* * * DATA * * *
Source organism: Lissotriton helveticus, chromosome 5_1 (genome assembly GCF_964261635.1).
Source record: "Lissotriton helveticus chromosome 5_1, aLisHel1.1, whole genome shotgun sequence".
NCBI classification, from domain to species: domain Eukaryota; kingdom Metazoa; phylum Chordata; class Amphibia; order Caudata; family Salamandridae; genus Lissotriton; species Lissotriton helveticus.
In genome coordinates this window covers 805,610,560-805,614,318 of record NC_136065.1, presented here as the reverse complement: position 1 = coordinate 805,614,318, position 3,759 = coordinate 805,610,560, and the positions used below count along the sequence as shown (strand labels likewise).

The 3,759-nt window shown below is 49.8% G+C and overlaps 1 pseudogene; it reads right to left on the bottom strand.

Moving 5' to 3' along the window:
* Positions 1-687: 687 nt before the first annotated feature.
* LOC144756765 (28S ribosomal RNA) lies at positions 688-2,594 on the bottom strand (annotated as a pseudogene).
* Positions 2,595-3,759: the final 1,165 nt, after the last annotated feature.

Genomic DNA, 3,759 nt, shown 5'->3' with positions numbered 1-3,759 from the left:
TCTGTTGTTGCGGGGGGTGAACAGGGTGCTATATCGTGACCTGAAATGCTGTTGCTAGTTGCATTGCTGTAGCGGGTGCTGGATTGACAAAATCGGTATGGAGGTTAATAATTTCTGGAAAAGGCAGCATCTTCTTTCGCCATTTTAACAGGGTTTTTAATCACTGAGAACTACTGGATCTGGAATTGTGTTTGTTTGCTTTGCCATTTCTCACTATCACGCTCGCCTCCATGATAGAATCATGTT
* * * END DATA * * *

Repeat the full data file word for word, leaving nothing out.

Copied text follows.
Source organism: Lissotriton helveticus, chromosome 5_1 (genome assembly GCF_964261635.1).
Source record: "Lissotriton helveticus chromosome 5_1, aLisHel1.1, whole genome shotgun sequence".
NCBI classification, from domain to species: domain Eukaryota; kingdom Metazoa; phylum Chordata; class Amphibia; order Caudata; family Salamandridae; genus Lissotriton; species Lissotriton helveticus.
In genome coordinates this window covers 805,610,560-805,614,318 of record NC_136065.1, presented here as the reverse complement: position 1 = coordinate 805,614,318, position 3,759 = coordinate 805,610,560, and the positions used below count along the sequence as shown (strand labels likewise).

The 3,759-nt window shown below is 49.8% G+C and overlaps 1 pseudogene; it reads right to left on the bottom strand.

Moving 5' to 3' along the window:
* Positions 1-687: 687 nt before the first annotated feature.
* LOC144756765 (28S ribosomal RNA) lies at positions 688-2,594 on the bottom strand (annotated as a pseudogene).
* Positions 2,595-3,759: the final 1,165 nt, after the last annotated feature.

Genomic DNA, 3,759 nt, shown 5'->3' with positions numbered 1-3,759 from the left:
TCTGTTGTTGCGGGGGGTGAACAGGGTGCTATATCGTGACCTGAAATGCTGTTGCTAGTTGCATTGCTGTAGCGGGTGCTGGATTGACAAAATCGGTATGGAGGTTAATAATTTCTGGAAAAGGCAGCATCTTCTTTCGCCATTTTAACAGGGTTTTTAATCACTGAGAACTACTGGATCTGGAATTGTGTTTGTTTGCTTTGCCATTTCTCACTATCACGCTCGCCTCCATGATAGAATCATGTT